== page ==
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flushed and glimmering twilight - refracted down through a thousand media — from the full and direct blaze of its parent source. There may be those, too, who never go directly to Nature, to paint her in the strong lineaments of reality ; but prefer a concentrated and reflected scene : as if they would always dwell in a camera obscura, without ever going out to look upon the full glory of the world. But true Genius is always practical ; and when it would teach us, it is by great and lofty truths indeed, but not by truths for which we must hunt afar off to obtain the clue. Genius is always practical ; and it may safely be propounded as a rule, that in studying the great masters who have illustrated human nature, we are to apply the truths which exist every where around us in life, and expect to see them fully and directly recognised.
How powerfully Shakspeare has taught one of these common truths, in the story of Romeo and Juliet, hardly needs to be insisted on. There is not a more common phenomenon in life, than the sad result of love heightened to excess by a vigorous imagination, which soon brings in the idea of a kind of consecration to some peculiar fate ; and then rushes beyond the barriers of present difficulty and obstacle without the patience and judgment to remove them by the ordinary means. Thus have deluded beings, bound up in each other by a desperate affection, which owed its strength as much to a heated fancy as to real love, turned away from all else that was fair in life, and from all other duties, and voluntarily sought a common death, in every civilized and probably in every savage land.
But I am aware that Shakspeare did not mean alone to point out the weakness of our nature ; he meant also to illustrate its glory and its strength. He meant to show, that it is capable of a fidelity which nothing can corrupt or intimidate, and that no blows inflicted upon it from without are so terrible as those which it would inflict upon itself, if unfaithful, untrue, ungenerous, and selfish.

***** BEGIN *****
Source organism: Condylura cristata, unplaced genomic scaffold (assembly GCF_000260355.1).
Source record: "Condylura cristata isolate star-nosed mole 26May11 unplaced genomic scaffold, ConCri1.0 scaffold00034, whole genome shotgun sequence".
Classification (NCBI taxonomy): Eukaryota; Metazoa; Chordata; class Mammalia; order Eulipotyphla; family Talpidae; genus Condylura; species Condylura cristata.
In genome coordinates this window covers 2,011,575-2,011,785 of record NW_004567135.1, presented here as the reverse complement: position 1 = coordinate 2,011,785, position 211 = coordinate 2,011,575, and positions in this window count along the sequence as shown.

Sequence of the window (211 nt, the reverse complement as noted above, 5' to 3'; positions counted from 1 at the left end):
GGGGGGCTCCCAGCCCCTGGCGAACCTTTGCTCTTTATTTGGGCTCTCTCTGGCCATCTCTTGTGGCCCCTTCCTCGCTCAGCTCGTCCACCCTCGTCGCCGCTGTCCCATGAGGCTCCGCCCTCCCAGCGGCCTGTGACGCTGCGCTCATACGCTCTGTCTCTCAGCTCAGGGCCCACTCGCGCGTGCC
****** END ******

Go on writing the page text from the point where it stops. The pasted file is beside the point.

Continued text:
The tempest of midnight shriek'd loud through the sky,
But forms in the forest trod silent and fast,
The hand grasp'd the hatchet — the belt bore the knife,
And proud was that chief, though the fagots were pild,
Did he think of his lodge in the valley that stood ?
“How oft have ye trembled and crouch'd like the deer,
At the sweep of my hatehet and dart of my spear,
“The scalp of thy father has dried in my smoke,
I seized thy young brother, his death doom I spoke,
Their yells drown'd his song, and the torch was applied,
But hark! from the forest's tempestuous gloom
With a leap like the panther's, the chieftain has sprung,
In its purple and gold rose the morn in the east,
A. B. S. Monticello, Sullivan Co. N. Y.
ALLSTON THE PAINTER.
A PHILOSOPHER of the present day, looking at the Race of Man as an Individual, bas divided time into three parts, the era of the infinite, the era of the finite, and the era in which the relations of the infinite and finite are developed.
By the era of the infinite, he means that time during which the soul is absorbed in what is beyond the region of the senses and understanding; when it is only conscious of being, and has not discriminated the boundaries of its own being and powers, but all is confounded in one great sea of the incomprehensible. The child must be in this condition of mind, at least until he has learned what portion of being or power is contained within the limits of his own little body. The Race was very much in this condition of mind before it had learned that Nature was to be brought into subjection to the inward spirit, which, kindling in the course of ages, has brought every region and element in some degree into obedience to the will of man.
This era of the infinite had hardly any representation by Art. When Man contemplated only the great and deep unknown, which the felt boundaries of the known intimate to human Reason, what could he do ? He could only be still and adore. And from this instinctive self-annibilation, which is the first impulse of devotedness, come the characteristic Religions of the East, -- unintelligent, unreasoning, slavish obedience, destitute of all moral sentiment, and expressing themselves in the most cruel self-tortures and suicide ; and from the same cause came the characteristic governments, despotisms upheld by priestcraft. Hence also the absolute want of the beautiful arts in Eastern Asia, and the uncarved pyramids of the Elder Egyptians ; who, carrying the oriental spirit away from its home, seem to have attempted to supply, by an accumulation - all but artless, — some symbol of the grand and indestructible, to their soft-featured country.